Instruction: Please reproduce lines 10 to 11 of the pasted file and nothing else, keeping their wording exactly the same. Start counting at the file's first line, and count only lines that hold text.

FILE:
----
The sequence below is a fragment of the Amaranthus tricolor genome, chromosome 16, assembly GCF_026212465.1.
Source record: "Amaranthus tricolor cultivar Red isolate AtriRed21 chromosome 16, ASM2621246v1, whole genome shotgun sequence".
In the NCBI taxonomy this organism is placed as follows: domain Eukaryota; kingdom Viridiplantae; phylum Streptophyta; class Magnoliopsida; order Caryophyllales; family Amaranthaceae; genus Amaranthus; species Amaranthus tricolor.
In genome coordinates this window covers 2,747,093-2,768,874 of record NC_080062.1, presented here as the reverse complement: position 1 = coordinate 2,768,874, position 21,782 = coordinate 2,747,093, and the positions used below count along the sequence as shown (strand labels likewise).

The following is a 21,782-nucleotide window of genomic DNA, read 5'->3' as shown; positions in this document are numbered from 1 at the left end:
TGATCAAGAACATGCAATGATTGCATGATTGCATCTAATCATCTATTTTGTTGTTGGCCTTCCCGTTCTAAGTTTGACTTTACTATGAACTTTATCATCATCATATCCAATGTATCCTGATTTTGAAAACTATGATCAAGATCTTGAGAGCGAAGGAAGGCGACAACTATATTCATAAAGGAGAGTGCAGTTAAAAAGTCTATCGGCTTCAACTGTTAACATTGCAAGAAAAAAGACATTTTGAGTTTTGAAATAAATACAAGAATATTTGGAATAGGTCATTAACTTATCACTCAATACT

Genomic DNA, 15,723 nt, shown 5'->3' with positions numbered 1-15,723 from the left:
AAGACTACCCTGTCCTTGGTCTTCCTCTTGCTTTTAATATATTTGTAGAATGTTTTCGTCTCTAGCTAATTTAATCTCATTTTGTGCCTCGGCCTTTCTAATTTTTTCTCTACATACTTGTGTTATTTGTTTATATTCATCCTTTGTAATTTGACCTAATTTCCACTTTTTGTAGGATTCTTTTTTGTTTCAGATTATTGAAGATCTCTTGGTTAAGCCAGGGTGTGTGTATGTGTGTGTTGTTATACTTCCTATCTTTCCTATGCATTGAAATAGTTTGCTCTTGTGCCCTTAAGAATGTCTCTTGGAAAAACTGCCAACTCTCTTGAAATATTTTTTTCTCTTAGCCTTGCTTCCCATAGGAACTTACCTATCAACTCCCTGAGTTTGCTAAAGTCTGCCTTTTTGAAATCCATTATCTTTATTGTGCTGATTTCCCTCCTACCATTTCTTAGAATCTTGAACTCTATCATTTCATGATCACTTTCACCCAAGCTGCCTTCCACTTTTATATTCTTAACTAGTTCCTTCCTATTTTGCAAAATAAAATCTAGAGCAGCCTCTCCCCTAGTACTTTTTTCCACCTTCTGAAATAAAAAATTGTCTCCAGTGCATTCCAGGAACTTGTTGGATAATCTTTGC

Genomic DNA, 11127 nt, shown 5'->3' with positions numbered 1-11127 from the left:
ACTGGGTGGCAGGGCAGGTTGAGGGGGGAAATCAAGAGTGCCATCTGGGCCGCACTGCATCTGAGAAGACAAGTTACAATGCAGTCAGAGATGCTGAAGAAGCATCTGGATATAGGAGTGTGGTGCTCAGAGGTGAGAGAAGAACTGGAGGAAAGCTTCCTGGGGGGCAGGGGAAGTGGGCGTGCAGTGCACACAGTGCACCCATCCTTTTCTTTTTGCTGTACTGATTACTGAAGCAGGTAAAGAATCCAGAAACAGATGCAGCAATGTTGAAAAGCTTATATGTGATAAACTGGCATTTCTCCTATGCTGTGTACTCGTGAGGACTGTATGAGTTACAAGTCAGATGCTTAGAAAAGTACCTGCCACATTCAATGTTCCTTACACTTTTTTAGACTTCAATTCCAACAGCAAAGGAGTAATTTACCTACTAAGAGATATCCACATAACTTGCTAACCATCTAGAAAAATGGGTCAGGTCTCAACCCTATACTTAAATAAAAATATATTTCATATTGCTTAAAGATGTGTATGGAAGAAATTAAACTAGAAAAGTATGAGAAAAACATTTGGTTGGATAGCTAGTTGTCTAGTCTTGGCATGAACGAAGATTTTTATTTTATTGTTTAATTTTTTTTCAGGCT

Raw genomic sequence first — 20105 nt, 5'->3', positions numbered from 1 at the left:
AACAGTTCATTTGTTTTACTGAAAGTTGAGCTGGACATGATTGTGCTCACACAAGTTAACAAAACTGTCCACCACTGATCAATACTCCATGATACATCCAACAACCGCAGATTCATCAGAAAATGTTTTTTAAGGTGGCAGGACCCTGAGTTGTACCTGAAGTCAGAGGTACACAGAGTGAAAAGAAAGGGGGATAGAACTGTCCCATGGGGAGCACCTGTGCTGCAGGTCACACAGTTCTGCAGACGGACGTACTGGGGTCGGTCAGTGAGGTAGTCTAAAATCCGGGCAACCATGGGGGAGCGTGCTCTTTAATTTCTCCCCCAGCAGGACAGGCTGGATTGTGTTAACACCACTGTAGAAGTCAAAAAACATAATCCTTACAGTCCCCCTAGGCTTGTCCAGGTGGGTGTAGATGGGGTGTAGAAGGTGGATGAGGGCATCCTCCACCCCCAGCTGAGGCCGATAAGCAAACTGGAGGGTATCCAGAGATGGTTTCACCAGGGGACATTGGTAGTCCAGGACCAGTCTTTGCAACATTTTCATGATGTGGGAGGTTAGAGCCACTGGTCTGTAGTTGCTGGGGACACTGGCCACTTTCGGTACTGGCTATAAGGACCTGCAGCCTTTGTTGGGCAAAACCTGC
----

ACTGGGTGGCAGGGCAGGTTGAGGGGGGAAATCAAGAGTGCCATCTGGGCCGCACTGCATCTGAGAAGACAAGTTACAATGCAGTCAGAGATGCTGAAGAAGCATCTGGATATAGGAGTGTGGTGCTCAGAGGTGAGAGAAGAACTGGAGGAAAGCTTCCTGGGGGGCAGGGGAAGTGGGCGTGCAGTGCACACAGTGCACCCATCCTTTTCTTTTTGCTGTACTGATTACTGAAGCAGGTAAAGAATCCAGAAACAGATGCAGCAATGTTGAAAAGCTTATATGTGATAAACTGGCATTTCTCCTATGCTGTGTACTCGTGAGGACTGTATGAGTTACAAGTCAGATGCTTAGAAAAGTACCTGCCACATTCAATGTTCCTTACACTTTTTTAGACTTCAATTCCAACAGCAAAGGAGTAATTTACCTACTAAGAGATATCCACATAACTTGCTAACCATCTAGAAAAATGGGTCAGGTCTCAACCCTATACTTAAATAAAAATATATTTCATATTGCTTAAAGATGTGTATGGAAGAAATTAAACTAGAAAAGTATGAGAAAAACATTTGGTTGGATAGCTAGTTGTCTAGTCTTGGCATGAACGAAGATTTTTATTTTATTGTTTAATTTTTTTTCAGGCT

Raw genomic sequence first — 20105 nt, 5'->3', positions numbered from 1 at the left: